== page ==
Han Solo: Together again, huh?
Luke: Wouldn't miss it.
Han Solo: How we doin'?
Luke: Same as always.
Han Solo: That bad, huh?

In this Sunday's readings, we have texts from a wide range of periods in salvation history: a psalm of David (c. 1000 BC), a reading from Wisdom (c. 100 BC), a gospel narrative (c. AD 30), and a letter of St. James to the early Church (c. AD 50).  Every text reflects the godly person or persons being persecuted in some way.  Furthermore, as we read these texts we can't help but think of the various forms of hostility or persecution the Church is experiencing in our own country and throughout the world.  So: "How we doin'? --"Same as always."  Persecution is nothing new: it is the "normal" of those who would follow Jesus.  Nonetheless, we find in these readings that the hope of resurrection empowers us to be both joyful and gentle in the midst of the sufferings we experience.

1. Our First Reading is Wis 2:12, 17-20:

Monday, September 17, 2012

Extra-Marital Sexuality and the Undermining of the Family Unit

John W. Miller's book Biblical Faith and Fathering, published in 1989, was prophetic: the social consequences he foresaw of the rejection of God-as-Father and the biblical ideals of fathering have all come to pass, and grown much worse. For that reason, I'm going to continue to post some of his most poignant observations, like the following:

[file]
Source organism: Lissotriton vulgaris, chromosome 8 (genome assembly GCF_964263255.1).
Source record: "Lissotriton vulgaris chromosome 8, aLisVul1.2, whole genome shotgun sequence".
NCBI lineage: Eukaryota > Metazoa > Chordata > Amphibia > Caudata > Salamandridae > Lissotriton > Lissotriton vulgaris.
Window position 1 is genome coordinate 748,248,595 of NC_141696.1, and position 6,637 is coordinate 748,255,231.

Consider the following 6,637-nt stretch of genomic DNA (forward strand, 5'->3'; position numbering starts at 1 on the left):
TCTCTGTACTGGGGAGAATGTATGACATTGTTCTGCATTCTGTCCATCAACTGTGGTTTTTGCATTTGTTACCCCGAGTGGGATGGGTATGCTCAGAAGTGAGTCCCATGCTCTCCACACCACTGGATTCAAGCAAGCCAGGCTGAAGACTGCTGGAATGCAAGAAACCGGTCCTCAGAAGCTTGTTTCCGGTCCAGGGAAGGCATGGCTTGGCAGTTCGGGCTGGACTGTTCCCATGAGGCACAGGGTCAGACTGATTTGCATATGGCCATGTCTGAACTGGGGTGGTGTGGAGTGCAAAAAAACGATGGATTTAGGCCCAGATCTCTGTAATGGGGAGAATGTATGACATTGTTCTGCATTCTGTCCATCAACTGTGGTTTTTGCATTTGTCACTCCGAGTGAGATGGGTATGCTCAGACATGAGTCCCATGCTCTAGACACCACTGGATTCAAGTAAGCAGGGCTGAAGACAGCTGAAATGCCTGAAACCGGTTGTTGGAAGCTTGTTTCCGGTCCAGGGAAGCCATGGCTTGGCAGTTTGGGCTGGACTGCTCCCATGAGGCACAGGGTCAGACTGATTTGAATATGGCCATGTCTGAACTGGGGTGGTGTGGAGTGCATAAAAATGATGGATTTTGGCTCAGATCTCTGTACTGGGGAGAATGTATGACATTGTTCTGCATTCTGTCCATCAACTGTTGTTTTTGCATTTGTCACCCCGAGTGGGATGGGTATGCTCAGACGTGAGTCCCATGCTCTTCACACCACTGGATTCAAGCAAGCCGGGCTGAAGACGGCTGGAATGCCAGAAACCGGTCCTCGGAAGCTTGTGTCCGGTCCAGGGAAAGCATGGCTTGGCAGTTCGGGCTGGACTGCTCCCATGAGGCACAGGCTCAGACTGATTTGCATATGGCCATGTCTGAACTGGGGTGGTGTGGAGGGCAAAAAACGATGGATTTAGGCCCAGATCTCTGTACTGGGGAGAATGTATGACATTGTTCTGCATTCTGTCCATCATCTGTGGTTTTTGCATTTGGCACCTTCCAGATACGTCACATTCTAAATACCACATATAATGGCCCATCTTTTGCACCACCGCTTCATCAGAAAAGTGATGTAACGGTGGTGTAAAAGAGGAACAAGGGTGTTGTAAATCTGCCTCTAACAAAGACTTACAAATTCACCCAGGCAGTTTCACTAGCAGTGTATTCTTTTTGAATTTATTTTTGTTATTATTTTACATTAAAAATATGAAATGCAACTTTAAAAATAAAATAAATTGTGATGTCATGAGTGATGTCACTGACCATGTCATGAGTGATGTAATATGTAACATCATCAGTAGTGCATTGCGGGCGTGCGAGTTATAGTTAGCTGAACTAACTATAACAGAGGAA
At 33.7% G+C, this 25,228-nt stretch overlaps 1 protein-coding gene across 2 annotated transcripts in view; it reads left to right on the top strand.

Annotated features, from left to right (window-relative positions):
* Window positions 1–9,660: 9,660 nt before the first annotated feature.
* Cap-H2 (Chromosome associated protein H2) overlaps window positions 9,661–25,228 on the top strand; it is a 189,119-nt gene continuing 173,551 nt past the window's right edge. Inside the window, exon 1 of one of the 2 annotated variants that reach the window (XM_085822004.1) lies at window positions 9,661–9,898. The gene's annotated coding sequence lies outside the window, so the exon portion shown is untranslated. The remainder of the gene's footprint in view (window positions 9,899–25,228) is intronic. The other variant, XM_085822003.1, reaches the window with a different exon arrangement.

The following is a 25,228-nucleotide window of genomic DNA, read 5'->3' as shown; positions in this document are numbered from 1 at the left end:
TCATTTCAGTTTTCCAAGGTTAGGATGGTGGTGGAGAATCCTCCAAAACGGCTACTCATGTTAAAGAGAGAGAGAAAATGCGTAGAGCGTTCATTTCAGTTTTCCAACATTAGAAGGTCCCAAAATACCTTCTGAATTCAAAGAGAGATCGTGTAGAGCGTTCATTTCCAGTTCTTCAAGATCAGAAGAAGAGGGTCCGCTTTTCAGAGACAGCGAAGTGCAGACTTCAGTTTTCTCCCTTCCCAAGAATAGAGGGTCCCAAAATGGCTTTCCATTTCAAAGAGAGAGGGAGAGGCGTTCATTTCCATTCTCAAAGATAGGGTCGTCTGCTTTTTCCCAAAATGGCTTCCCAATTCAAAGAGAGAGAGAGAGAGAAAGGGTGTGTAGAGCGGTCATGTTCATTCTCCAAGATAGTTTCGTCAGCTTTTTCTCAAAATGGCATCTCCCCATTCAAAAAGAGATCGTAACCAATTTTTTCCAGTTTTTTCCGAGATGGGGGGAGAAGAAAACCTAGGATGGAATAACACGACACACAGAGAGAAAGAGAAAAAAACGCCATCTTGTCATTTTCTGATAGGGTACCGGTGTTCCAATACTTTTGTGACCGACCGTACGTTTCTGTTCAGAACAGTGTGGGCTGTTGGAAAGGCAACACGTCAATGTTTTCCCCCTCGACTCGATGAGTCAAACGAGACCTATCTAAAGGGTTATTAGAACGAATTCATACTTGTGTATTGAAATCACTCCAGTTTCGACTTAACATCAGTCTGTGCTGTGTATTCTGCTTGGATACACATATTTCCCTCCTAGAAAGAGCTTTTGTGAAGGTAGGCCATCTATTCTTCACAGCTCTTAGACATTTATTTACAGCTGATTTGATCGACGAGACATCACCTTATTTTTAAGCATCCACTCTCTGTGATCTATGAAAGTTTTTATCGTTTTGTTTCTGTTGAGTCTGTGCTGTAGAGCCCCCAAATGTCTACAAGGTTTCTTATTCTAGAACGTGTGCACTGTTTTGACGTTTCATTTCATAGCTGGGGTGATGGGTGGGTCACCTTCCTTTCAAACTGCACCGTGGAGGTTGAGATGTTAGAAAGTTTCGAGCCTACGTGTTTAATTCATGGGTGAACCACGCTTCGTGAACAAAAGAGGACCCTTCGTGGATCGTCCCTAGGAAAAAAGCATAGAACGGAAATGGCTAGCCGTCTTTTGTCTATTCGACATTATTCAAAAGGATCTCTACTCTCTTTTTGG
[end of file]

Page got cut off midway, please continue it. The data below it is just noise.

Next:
Biblical tradition upholds the integrity of the marital bond between a man and his wife by its very explicit and detailed teaching against adultery in all its forms--whether as incest (see Lev 18; 20:8-21), or philandering (see Prv 5; 7:6-27), or as the outright seduction of another man's wife (Ex 20:14).  Needless to say, where adultery is not proscribed in this outright manner, the foundations of the father-involved family are undermined.   Israel was therefore not unjustified in regarding its teachings and laws on this issue specifically as among its most important distinguishing characteristics.  Failure to hold firm on this point, it was believed, would result in her being "vomited out" of the land (Lev 18:24, 28). Marital fidelity, on the other hand, guaranteed the stability of the two-parent family and helped to secure the respect due to both parents, father and mother. (p. 70, emphasis mine).
How are we doing in America, where virtually no forms of adultery are sanctioned either legally or socially; and, in fact, movies and television portray adulterous relationships positively?  Who was the genius that thought that would be a good idea for society?

Sunday, September 16, 2012

Hahn, "The Kingdom of God as Liturgical Empire" (Part 3: 1 Chr 1-9)

Read Part 1 and Part 2